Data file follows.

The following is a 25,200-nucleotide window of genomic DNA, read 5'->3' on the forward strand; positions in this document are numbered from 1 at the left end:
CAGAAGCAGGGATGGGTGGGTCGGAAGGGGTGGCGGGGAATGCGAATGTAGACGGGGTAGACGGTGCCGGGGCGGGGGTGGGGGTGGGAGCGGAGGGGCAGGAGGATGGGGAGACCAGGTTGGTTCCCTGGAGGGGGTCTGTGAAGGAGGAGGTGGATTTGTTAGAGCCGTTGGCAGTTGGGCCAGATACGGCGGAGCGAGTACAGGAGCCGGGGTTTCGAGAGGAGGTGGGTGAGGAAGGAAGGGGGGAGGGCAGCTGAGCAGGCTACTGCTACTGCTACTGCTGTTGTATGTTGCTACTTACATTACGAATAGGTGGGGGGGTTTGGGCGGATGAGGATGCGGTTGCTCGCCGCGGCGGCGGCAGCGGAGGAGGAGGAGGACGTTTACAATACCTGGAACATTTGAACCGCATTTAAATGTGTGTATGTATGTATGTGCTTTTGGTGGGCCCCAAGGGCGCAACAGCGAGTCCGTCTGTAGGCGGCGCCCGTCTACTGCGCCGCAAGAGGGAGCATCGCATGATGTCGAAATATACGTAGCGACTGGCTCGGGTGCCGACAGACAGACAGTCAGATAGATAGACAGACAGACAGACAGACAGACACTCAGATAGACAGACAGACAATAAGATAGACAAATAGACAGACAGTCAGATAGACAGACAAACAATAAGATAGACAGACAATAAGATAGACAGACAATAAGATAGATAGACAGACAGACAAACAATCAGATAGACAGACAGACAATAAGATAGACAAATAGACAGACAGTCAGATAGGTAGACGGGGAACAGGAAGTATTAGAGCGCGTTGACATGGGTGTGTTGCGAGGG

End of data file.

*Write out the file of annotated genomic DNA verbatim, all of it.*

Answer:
The following is a 25,200-nucleotide window of genomic DNA, read 5'->3' on the forward strand; positions in this document are numbered from 1 at the left end:
CAGAAGCAGGGATGGGTGGGTCGGAAGGGGTGGCGGGGAATGCGAATGTAGACGGGGTAGACGGTGCCGGGGCGGGGGTGGGGGTGGGAGCGGAGGGGCAGGAGGATGGGGAGACCAGGTTGGTTCCCTGGAGGGGGTCTGTGAAGGAGGAGGTGGATTTGTTAGAGCCGTTGGCAGTTGGGCCAGATACGGCGGAGCGAGTACAGGAGCCGGGGTTTCGAGAGGAGGTGGGTGAGGAAGGAAGGGGGGAGGGCAGCTGAGCAGGCTACTGCTACTGCTACTGCTGTTGTATGTTGCTACTTACATTACGAATAGGTGGGGGGGTTTGGGCGGATGAGGATGCGGTTGCTCGCCGCGGCGGCGGCAGCGGAGGAGGAGGAGGACGTTTACAATACCTGGAACATTTGAACCGCATTTAAATGTGTGTATGTATGTATGTGCTTTTGGTGGGCCCCAAGGGCGCAACAGCGAGTCCGTCTGTAGGCGGCGCCCGTCTACTGCGCCGCAAGAGGGAGCATCGCATGATGTCGAAATATACGTAGCGACTGGCTCGGGTGCCGACAGACAGACAGTCAGATAGATAGACAGACAGACAGACAGACAGACACTCAGATAGACAGACAGACAATAAGATAGACAAATAGACAGACAGTCAGATAGACAGACAAACAATAAGATAGACAGACAATAAGATAGACAGACAATAAGATAGATAGACAGACAGACAAACAATCAGATAGACAGACAGACAATAAGATAGACAAATAGACAGACAGTCAGATAGGTAGACGGGGAACAGGAAGTATTAGAGCGCGTTGACATGGGTGTGTTGCGAGGG